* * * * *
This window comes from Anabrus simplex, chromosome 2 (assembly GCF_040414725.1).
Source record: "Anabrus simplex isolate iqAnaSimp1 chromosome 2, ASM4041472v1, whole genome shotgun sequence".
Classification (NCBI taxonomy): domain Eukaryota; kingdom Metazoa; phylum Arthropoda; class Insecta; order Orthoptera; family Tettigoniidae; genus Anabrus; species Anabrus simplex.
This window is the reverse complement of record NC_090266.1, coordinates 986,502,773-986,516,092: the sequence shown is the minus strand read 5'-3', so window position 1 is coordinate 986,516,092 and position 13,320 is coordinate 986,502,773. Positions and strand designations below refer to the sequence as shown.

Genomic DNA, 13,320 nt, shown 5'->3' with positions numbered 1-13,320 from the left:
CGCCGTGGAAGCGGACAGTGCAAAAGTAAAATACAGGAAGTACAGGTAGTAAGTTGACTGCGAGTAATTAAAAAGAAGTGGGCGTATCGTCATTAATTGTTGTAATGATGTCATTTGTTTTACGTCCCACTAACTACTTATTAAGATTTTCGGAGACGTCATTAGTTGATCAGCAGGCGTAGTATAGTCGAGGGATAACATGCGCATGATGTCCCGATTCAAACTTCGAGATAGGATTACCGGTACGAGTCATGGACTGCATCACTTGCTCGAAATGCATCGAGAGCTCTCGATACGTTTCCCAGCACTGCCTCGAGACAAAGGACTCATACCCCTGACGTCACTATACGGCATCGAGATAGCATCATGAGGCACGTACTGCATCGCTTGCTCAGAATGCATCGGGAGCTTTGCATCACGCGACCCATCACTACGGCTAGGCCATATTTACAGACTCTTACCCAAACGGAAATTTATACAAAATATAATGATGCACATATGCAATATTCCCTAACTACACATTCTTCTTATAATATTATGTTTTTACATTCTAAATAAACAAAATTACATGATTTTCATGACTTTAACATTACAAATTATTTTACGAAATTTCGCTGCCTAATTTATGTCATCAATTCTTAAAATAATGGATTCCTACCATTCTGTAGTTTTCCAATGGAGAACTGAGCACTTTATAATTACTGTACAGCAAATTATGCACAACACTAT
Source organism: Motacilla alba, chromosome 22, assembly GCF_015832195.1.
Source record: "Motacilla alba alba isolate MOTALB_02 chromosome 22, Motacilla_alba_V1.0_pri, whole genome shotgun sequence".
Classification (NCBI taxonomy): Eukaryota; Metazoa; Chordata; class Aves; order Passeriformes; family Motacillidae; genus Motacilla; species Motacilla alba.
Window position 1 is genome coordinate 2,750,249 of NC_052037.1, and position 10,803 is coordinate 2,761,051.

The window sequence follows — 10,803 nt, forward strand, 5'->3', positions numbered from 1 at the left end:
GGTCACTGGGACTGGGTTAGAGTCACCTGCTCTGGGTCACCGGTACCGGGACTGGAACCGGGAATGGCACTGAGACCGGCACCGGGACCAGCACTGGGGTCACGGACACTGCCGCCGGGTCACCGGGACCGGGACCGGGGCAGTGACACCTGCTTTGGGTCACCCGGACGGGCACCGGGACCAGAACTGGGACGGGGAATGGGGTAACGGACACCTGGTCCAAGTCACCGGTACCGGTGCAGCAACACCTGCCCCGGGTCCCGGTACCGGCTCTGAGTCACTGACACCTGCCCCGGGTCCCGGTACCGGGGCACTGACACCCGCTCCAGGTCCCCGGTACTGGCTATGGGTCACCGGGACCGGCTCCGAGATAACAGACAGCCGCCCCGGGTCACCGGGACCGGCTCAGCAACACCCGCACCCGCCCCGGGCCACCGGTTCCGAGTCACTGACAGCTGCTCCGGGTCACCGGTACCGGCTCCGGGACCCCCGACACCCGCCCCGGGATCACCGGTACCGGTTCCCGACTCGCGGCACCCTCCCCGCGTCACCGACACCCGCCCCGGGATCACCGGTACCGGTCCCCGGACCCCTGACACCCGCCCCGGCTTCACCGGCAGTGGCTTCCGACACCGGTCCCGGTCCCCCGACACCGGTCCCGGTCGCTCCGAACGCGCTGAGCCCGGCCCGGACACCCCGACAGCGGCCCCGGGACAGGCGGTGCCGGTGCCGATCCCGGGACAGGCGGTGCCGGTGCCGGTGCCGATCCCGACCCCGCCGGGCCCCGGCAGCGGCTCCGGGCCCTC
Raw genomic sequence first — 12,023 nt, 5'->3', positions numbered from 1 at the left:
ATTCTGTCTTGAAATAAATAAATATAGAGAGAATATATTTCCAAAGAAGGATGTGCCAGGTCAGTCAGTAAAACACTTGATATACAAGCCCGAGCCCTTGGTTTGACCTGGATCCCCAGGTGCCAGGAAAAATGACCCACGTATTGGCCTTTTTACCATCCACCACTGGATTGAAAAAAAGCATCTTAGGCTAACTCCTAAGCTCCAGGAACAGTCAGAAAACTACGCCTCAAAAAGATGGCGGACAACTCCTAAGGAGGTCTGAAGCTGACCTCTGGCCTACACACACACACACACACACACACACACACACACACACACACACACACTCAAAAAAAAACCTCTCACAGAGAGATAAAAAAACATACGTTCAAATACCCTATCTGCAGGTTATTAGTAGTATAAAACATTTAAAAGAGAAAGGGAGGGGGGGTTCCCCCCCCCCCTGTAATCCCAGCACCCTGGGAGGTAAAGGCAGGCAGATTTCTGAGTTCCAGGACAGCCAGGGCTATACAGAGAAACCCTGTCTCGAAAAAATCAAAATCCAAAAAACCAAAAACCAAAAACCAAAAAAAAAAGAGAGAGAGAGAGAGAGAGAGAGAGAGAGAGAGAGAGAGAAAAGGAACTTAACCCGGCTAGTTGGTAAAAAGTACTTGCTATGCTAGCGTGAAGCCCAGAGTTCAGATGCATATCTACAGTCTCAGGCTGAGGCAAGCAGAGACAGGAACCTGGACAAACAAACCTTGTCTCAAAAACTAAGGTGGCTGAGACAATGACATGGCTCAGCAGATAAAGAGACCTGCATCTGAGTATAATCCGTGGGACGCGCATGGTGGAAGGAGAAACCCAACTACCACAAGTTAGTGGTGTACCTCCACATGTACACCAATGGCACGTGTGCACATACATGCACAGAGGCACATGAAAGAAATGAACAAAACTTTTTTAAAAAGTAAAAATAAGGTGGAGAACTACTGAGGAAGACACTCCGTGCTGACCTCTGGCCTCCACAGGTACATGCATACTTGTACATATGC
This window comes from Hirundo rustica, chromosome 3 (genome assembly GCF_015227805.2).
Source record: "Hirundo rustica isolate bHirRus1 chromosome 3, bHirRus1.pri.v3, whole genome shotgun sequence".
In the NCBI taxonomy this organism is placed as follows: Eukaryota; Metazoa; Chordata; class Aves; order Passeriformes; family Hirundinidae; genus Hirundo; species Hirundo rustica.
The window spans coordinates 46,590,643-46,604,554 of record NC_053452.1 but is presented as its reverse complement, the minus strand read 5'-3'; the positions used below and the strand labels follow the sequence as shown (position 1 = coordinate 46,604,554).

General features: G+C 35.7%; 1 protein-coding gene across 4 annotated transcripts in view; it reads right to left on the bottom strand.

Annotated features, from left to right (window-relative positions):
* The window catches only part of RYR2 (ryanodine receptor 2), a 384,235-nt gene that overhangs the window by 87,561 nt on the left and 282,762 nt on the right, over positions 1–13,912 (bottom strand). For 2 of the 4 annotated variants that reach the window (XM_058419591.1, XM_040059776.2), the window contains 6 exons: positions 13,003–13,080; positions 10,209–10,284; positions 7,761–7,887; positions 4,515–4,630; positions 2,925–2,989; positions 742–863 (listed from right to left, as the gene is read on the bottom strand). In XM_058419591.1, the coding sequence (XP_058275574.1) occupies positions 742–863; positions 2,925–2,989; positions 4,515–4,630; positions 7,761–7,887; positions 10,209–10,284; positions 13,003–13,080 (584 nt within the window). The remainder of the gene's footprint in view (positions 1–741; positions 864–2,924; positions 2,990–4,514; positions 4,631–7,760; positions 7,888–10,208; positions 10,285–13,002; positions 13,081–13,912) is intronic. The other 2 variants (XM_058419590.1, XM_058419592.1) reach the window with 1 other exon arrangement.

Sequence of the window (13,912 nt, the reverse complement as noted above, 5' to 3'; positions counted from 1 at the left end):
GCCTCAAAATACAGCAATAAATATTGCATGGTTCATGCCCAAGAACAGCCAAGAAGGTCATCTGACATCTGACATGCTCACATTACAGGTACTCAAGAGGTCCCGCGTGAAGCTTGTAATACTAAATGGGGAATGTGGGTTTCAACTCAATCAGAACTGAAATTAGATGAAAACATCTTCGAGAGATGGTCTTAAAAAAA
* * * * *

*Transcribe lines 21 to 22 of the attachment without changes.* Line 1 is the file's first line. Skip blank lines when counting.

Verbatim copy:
* The window catches only part of RYR2 (ryanodine receptor 2), a 384,235-nt gene that overhangs the window by 87,561 nt on the left and 282,762 nt on the right, over positions 1–13,912 (bottom strand). For 2 of the 4 annotated variants that reach the window (XM_058419591.1, XM_040059776.2), the window contains 6 exons: positions 13,003–13,080; positions 10,209–10,284; positions 7,761–7,887; positions 4,515–4,630; positions 2,925–2,989; positions 742–863 (listed from right to left, as the gene is read on the bottom strand). In XM_058419591.1, the coding sequence (XP_058275574.1) occupies positions 742–863; positions 2,925–2,989; positions 4,515–4,630; positions 7,761–7,887; positions 10,209–10,284; positions 13,003–13,080 (584 nt within the window). The remainder of the gene's footprint in view (positions 1–741; positions 864–2,924; positions 2,990–4,514; positions 4,631–7,760; positions 7,888–10,208; positions 10,285–13,002; positions 13,081–13,912) is intronic. The other 2 variants (XM_058419590.1, XM_058419592.1) reach the window with 1 other exon arrangement.

Sequence of the window (13,912 nt, the reverse complement as noted above, 5' to 3'; positions counted from 1 at the left end):